Mohammed Sohail, head of trading, Sarasin & Partners: The top theme for 2023, will be around optimising automation, focused on the whole trade cycle. Development of transaction cost analysis (TCA) will become more important as we look to extract as much data to make analysis more in-depth. Along with this the regulatory changes especially with the US moving to T+1 will be important in terms of how we solve problems this may create.
Neil Ryan, regulatory lead, FINBOURNE Technology: As the process of refining the requirements for a bond consolidated tape (CT) draws to a close, buy- and sell-side, and regulatory bodies are looking past the data quality challenges previously identified, to the practicalities of how a CT will deliver data. Taking an interoperable, API-first approach to CT data is going to be the first step towards joining up data with complete accuracy and confidence. However, while APIs are an essential starting point, they are not a complete strategy in themselves. Firms will need to consider whether they have the right control environment, entitlements protocol and domain knowledge, to translate across these data sets and the varying formats each uses, to garner granular insights that will drive growth. One obstacle we see in the way of this and will be a key theme for 2023 is the legacy infrastructure capital markets firms currently operate in, given recent reports have found as many as 60% of buy- and sell side-firms are still reliant on a mainframe – despite the industry push towards the cloud.
The advent of CT offers an opportune time to review the investment technology and data processes in place, and whether these will enable firms to efficiently extract and derive value from CT data, without additional cost and resourcing. This is particularly timely in a market with heightened volatility and geopolitical disruption. Being able to harness real-time data across critical data sets – including CT data – to gain a live view of positions, portfolio, risk, and exposure is going to be critical. A combination of a fit-for-purpose CT, an open API strategy and a holistic approach to organisational data delivered by the right data stack, will create the most consistent and valuable understanding of market prices. Crucially, pairing insights from CT data with other data sets and making it available across the organisation, not only promotes greater access to liquidity across functions, but ultimately, greater transparency of market opportunities, for growth and prosperity.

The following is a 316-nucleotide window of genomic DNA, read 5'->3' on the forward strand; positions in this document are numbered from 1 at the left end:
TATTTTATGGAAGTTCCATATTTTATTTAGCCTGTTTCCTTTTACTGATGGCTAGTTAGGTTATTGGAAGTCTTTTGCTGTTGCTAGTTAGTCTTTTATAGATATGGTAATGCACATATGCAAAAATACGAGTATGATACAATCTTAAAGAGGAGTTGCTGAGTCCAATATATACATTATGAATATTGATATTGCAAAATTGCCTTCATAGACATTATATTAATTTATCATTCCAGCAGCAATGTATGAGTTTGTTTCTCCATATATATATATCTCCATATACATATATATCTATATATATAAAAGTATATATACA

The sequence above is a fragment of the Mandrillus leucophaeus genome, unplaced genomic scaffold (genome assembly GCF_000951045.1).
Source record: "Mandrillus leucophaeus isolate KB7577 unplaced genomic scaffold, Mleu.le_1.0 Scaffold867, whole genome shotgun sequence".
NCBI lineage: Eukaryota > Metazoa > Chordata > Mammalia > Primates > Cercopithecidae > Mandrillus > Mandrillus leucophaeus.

Lionel Sancenot, managing director Continental Europe, IRESS: For trading desks in 2023, we see a few key trends developing around market data, driven by growing client demand for better flexibility in their data provision partners. Desktop interoperability will play a more important role. Today, trading firms are not only interested in the quality and insights of market data, but also the ability to work seamlessly across multiple applications, driven by the need to be more efficient in a cost-conscious world. We see the potential for consolidation in the data provision sector, via increased M&A across market data infrastructure providers. To remain competitive as clients’ requirements consistently expand, larger organisations will be looking to secure additional data streams covering more instruments, markets and geographies to offer their clients, as well as owning unique data sets to commercialise. We expect market data providers will also keep pace with volatile markets by committing to new sites (such as the Euronext data site in Bergamo, Italy), giving them better proximity to exchanges, keeping latencies as low as possible. More market data solutions will move to the cloud and we expect discussions will progress in the Eurozone on the consolidated tape, however we doubt a resolution will be found next year.
Brandon Tepper, senior vice president of investment intelligence at Nasdaq: High inflation, rising interest rates, and heightened uncertainty have led to increased market volatility and magnified the importance of investors having greater access to actionable data and analytics. Emerging strategies that we’re expecting to see investors lean in on to help them recession-proof their portfolios include leveraging macro-level data as a key leading indicator of economic health. As part of diversification strategies, we see the potential for investors to tap into ESG, commodities and digital assets, and growing financial markets such as Asia, Latin America, and the Middle East for new opportunities. Technology advancements and simple APIs that are accessible via the cloud improves optionality helping investors better catalogue and interact with their data unlocking efficiencies across their businesses. Our position at the intersection of the markets, technology and finance gives us a unique perspective to build demand-driven market-based solutions. With this position, we anticipate and are committed to creating a more seamless data experience helping investors gain investible insights.